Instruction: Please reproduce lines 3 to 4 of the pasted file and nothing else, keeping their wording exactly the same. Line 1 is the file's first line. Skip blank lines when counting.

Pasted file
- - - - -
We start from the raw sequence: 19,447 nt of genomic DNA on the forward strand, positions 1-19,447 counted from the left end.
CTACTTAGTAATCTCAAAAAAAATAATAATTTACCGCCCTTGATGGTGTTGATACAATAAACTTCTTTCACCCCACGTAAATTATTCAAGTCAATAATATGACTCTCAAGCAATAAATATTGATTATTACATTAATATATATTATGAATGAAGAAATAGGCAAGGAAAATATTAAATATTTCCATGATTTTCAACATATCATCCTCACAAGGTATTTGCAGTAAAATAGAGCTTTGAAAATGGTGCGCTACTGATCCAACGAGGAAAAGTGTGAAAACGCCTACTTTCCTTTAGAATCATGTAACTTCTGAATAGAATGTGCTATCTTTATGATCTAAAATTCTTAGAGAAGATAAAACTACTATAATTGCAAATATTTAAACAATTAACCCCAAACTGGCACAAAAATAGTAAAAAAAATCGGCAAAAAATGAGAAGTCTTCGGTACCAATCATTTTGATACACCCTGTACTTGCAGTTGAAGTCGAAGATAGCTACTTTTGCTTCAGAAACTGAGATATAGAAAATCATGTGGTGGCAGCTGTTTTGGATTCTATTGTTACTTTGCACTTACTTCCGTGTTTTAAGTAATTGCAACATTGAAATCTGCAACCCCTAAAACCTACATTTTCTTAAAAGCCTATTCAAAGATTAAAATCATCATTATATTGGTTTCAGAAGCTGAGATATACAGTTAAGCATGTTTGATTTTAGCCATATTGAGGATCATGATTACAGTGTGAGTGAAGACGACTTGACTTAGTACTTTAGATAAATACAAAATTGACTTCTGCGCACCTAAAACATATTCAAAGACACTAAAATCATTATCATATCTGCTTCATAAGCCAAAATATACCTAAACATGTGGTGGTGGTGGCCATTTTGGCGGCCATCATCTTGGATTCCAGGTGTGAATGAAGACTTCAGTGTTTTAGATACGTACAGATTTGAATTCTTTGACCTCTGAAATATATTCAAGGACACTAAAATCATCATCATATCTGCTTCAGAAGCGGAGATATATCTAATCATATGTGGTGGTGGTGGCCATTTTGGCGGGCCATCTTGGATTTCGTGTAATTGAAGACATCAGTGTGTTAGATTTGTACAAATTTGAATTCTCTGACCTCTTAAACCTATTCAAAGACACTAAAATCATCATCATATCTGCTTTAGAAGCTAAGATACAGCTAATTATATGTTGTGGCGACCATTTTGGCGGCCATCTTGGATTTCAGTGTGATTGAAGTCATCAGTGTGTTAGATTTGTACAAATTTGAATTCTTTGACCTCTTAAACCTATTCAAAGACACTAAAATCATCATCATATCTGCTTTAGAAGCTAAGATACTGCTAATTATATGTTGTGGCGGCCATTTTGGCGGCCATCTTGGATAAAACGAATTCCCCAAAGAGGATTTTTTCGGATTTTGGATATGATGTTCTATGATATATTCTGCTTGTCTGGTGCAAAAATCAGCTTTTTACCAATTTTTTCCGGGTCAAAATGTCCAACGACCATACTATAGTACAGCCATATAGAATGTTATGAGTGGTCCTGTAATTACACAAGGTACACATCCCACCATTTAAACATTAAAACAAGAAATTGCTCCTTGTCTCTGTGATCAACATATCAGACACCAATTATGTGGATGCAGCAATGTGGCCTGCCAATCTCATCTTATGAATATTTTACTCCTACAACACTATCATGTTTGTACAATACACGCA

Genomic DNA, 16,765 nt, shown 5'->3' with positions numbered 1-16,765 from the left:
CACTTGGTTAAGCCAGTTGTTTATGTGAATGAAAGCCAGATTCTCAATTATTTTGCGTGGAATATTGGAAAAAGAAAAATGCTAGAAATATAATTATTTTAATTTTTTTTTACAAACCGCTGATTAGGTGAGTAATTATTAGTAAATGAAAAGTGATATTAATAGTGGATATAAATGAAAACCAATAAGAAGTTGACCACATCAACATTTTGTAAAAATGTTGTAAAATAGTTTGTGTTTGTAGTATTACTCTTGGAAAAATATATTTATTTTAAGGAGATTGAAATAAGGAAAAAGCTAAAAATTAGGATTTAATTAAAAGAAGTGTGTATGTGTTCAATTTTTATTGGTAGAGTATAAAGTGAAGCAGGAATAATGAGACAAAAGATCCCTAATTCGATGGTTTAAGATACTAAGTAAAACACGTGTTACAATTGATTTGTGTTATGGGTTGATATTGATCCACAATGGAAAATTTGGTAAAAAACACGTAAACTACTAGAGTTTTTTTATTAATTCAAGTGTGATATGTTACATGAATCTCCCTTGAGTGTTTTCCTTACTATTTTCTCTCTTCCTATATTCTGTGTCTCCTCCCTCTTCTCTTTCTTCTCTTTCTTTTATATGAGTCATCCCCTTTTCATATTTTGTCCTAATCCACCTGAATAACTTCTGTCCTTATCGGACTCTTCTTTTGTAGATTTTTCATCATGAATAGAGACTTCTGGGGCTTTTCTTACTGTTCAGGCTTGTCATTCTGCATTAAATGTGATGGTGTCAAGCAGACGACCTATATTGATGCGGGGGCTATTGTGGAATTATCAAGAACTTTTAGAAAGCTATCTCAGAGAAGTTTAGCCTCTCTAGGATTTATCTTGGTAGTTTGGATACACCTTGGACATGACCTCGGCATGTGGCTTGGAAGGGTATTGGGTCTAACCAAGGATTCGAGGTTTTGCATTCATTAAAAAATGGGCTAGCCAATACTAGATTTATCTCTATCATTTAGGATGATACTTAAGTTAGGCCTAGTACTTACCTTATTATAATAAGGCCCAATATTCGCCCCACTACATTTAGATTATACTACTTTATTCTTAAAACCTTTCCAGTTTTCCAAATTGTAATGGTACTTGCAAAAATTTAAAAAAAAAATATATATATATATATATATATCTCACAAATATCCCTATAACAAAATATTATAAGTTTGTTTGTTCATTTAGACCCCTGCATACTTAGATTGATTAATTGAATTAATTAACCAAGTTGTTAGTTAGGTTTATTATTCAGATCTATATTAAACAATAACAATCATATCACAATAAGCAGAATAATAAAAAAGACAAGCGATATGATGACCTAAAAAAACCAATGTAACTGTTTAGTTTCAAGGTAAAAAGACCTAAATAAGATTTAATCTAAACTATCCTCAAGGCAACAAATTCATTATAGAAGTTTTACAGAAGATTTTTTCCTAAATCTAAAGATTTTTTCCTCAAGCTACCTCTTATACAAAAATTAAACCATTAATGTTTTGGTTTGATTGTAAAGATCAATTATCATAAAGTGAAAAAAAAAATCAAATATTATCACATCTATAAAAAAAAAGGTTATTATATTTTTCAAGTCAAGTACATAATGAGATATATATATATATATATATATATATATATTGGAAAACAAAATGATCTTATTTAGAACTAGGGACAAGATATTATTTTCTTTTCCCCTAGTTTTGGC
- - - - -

Genomic DNA, 16,765 nt, shown 5'->3' with positions numbered 1-16,765 from the left:
CACTTGGTTAAGCCAGTTGTTTATGTGAATGAAAGCCAGATTCTCAATTATTTTGCGTGGAATATTGGAAAAAGAAAAATGCTAGAAATATAATTATTTTAATTTTTTTTTACAAACCGCTGATTAGGTGAGTAATTATTAGTAAATGAAAAGTGATATTAATAGTGGATATAAATGAAAACCAATAAGAAGTTGACCACATCAACATTTTGTAAAAATGTTGTAAAATAGTTTGTGTTTGTAGTATTACTCTTGGAAAAATATATTTATTTTAAGGAGATTGAAATAAGGAAAAAGCTAAAAATTAGGATTTAATTAAAAGAAGTGTGTATGTGTTCAATTTTTATTGGTAGAGTATAAAGTGAAGCAGGAATAATGAGACAAAAGATCCCTAATTCGATGGTTTAAGATACTAAGTAAAACACGTGTTACAATTGATTTGTGTTATGGGTTGATATTGATCCACAATGGAAAATTTGGTAAAAAACACGTAAACTACTAGAGTTTTTTTATTAATTCAAGTGTGATATGTTACATGAATCTCCCTTGAGTGTTTTCCTTACTATTTTCTCTCTTCCTATATTCTGTGTCTCCTCCCTCTTCTCTTTCTTCTCTTTCTTTTATATGAGTCATCCCCTTTTCATATTTTGTCCTAATCCACCTGAATAACTTCTGTCCTTATCGGACTCTTCTTTTGTAGATTTTTCATCATGAATAGAGACTTCTGGGGCTTTTCTTACTGTTCAGGCTTGTCATTCTGCATTAAATGTGATGGTGTCAAGCAGACGACCTATATTGATGCGGGGGCTATTGTGGAATTATCAAGAACTTTTAGAAAGCTATCTCAGAGAAGTTTAGCCTCTCTAGGATTTATCTTGGTAGTTTGGATACACCTTGGACATGACCTCGGCATGTGGCTTGGAAGGGTATTGGGTCTAACCAAGGATTCGAGGTTTTGCATTCATTAAAAAATGGGCTAGCCAATACTAGATTTATCTCTATCATTTAGGATGATACTTAAGTTAGGCCTAGTACTTACCTTATTATAATAAGGCCCAATATTCGCCCCACTACATTTAGATTATACTACTTTATTCTTAAAACCTTTCCAGTTTTCCAAATTGTAATGGTACTTGCAAAAATTTAAAAAAAAAATATATATATATATATATATATCTCACAAATATCCCTATAACAAAATATTATAAGTTTGTTTGTTCATTTAGACCCCTGCATACTTAGATTGATTAATTGAATTAATTAACCAAGTTGTTAGTTAGGTTTATTATTCAGATCTATATTAAACAATAACAATCATATCACAATAAGCAGAATAATAAAAAAGACAAGCGATATGATGACCTAAAAAAACCAATGTAACTGTTTAGTTTCAAGGTAAAAAGACCTAAATAAGATTTAATCTAAACTATCCTCAAGGCAACAAATTCATTATAGAAGTTTTACAGAAGATTTTTTCCTAAATCTAAAGATTTTTTCCTCAAGCTACCTCTTATACAAAAATTAAACCATTAATGTTTTGGTTTGATTGTAAAGATCAATTATCATAAAGTGAAAAAAAAAATCAAATATTATCACATCTATAAAAAAAAAGGTTATTATATTTTTCAAGTCAAGTACATAATGAGATATATATATATATATATATATATATATATTGGAAAACAAAATGATCTTATTTAGAACTAGGGACAAGATATTATTTTCTTTTCCCCTAGTTTTGGC